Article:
The huge mega structures of the temple amidst tall deodar trees are living proofs to our medieval engineering and the supremacy of nature in life.
Jageshwar is located at 1870 meters above sea level on the banks of Jataganga river and is around 35kms from Almora.

 

 

The Jageshwar monsoon festival takes place from 15th July to 15th Aug which is the month of ‘Shravan’ according to the Hindu calendar. The annual Mahashivratri mela
takes place during spring and is an important event for Hindus and the people of Kumaon region.
History says that the Katyuri kings donated villages to temple priests for better renovations, while the Chand kings of Kumaon were also the patrons of the temple. Two Ashtdhaatu statues of Chand Kings Deepchand and Tripalchand are established in the standing posture behind the Shivlinga. It is also believed that Adi Guru Shankaracharya visited Jageshwar and renovated as well as re-established many temples before leaving for Kedarnath.

Jageshwar is open for visitors throughout the year. One can make this soulful journey via roads as well rail. There are plenty of staying options at Jageshwar. One can easily stay in Almora and enjoy a scenic drive to visit the temple. Kathgodam, the next big city, is about 125 km from Jageshwar.

One must make a visit to Jageshwar even if devoid of religious sentiments for the sheer beauty and sublimity of the place.

Photos & Words by Amit Kakkar

 

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Art | Blog

13 October 2017

Creative Head of the week : Himanshu Sharma

Himanshu Sharma always wanted to do something in art, right from his school days. It was pretty clear to him from a young age that a 9 to 5 work style wasn’t for him.

 

The vision of making art on someone else’s body left him utterly inspired when he got his first tattoo. What drew him even more, was meeting new people with new ideas and concepts. Every day is a new journey for the artist!

 

A sketcher in his free time, at 14 years, he made up his mind to become a tattoo artist and started learning how to tattoo at the impressive age of 15! A professional artist ever since he was 16, he has been creating and spreading happiness to his clients.

Whilst the learning process, Himanshu realised that art as a hobby is always going to be compromised as he won’t be able to give his hundred percent. That’s when art became a career and has never made him feel like he has been working thanks to such an amazing job which is also his passion!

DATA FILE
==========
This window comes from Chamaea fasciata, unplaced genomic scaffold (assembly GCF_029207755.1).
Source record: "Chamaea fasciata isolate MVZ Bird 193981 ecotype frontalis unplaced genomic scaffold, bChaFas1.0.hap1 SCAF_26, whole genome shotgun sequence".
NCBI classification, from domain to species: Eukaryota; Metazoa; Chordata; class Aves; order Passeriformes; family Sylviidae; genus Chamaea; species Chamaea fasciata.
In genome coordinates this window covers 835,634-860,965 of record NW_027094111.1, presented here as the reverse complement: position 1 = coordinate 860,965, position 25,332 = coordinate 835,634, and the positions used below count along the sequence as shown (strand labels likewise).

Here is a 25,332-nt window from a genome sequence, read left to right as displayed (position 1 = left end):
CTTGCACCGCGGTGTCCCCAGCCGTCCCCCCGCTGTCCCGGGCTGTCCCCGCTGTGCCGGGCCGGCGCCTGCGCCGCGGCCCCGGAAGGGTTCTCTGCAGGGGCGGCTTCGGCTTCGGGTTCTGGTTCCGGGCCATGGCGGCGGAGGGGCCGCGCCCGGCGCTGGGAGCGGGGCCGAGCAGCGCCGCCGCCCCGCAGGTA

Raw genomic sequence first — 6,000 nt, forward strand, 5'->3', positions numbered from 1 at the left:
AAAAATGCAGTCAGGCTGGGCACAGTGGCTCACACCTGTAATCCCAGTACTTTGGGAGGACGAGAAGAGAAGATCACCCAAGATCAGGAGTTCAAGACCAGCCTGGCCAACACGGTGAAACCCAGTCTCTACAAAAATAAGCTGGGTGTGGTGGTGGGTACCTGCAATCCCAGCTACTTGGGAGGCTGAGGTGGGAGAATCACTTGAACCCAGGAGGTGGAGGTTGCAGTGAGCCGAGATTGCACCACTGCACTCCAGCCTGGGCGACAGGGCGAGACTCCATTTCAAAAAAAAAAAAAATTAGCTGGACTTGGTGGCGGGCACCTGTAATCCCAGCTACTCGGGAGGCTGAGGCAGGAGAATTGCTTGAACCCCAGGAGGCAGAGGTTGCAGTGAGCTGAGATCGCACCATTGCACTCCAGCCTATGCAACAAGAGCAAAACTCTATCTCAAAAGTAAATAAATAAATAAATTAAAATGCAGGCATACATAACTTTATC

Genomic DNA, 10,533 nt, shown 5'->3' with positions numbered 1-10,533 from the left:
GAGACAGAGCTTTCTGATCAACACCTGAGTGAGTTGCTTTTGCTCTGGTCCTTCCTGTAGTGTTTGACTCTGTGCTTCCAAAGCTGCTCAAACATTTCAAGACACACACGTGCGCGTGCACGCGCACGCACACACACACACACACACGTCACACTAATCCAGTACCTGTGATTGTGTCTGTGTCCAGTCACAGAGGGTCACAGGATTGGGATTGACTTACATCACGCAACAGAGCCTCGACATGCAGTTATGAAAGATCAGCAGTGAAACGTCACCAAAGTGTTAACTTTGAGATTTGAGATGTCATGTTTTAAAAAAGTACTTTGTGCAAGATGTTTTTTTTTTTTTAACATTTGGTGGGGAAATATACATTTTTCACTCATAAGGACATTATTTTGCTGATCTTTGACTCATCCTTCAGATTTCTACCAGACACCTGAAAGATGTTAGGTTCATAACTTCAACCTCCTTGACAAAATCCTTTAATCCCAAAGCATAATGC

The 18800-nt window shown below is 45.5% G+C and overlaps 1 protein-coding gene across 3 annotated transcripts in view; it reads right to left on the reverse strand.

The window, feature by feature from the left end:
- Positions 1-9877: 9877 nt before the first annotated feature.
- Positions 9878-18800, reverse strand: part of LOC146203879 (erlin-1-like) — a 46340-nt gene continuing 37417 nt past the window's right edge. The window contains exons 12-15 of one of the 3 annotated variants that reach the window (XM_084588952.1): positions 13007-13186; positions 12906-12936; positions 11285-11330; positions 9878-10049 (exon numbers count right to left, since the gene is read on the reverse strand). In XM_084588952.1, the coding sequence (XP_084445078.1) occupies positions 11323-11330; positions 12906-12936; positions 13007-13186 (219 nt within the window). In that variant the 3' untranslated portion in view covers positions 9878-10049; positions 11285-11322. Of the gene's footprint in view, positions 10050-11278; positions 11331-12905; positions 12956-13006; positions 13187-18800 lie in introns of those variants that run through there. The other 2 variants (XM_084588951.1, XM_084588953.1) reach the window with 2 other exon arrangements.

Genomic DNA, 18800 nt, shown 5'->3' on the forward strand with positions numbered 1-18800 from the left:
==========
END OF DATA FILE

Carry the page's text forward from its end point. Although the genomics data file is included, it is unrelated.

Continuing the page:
He set eyes on becoming a tattoo artist even though his parents were sceptical and reluctant of their son’s decision.

‘In the beginning, it was not easy, imagine a 15-year old telling their parents, I want to be a tattoo artist!’, says Himanshu.

He also wanted to change the mindset of people regarding tattoos and tattoo artists.

With no formal education in tattoo making, with a heart full of dreams to become a tattoo artist, the creative had the support of his family and mentor ‘Rishabh’ who guided him in the right direction and with right skills to go along with.

 

A belief system with focusing on himself and not caring about what others might think of him, he made himself strong and ventured out into owning India’s first luxury tattoo studio.

‘The Art Attack’ which is located in Chandigarh, he is also one of the youngest tattoo artist and owner of a tattoo studio!

 

The artist describes tattoos as emotions which represent who we are! He considers himself to be an artist first and then a tattooist. ‘Any medium where I can be creative is what makes me happy. Art for me is like meditation, I find myself happy and calm when I work on an art piece’, says the creative head.

 

Instead of going online and being up to date, he feels to focus on oneself and know who they really are is much more important for journey called life.

The tattoo artist also believes tattoos to be memories, life stories which are unique to every person, meaningful in a way they won’t regret later.

 

There is a difference between being an artist and being born as an artist, one can learn the skills but never the imagination stresses the tattoo artist!

‘What makes a good artist stand out, is good designing and authentic touch. I create my own style instead of copying the designs from the Internet. My vision is to inspire people to do and be original’, says Himanshu Sharma.

 

With different art styles to work and giving a unique touch of his own to every art form he creates, he imagines himself as one of his clients so that the tattoo does not form a part of any regrets later. ‘Artist, with his bird’s eye, can visualize better and how to give a more artistic touch. When you think like a client, that is when you give hundred percent’, quotes Sharma.

 

 

Not giving up, determination of constantly moving and working hard each day with discipline is definitely the artist’s strongest skill set.

As a tattoo artist, he refrains from using an eraser when he does something permanent on paper before tattooing.

Not just an artist, he also enjoys photography, fashion blogging, inspiring and motivating people, travelling and meeting new people, is always open to learning new things!

 

He gets to interact and meet new people with different stories regularly. One such encounter happened when a girl planned to get a tattoo of her brother’s name who had passed away when he was only 17 years old. Her mother started crying after the tattoo was done which gave the artist tears as well. Such moving stories like this remind him how the tattoo will always be close to the client even though the person doesn’t exist in their real life anymore.

There’s only one life given to everyone, it is short and should be made better to live one’s dreams and what one enjoys doing and to get better by the passing day, advises Himanshu Sharma.

 

Photos by ©Himanshu Sharma

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By

Inspiro India Official

Blog | Interviews | Photography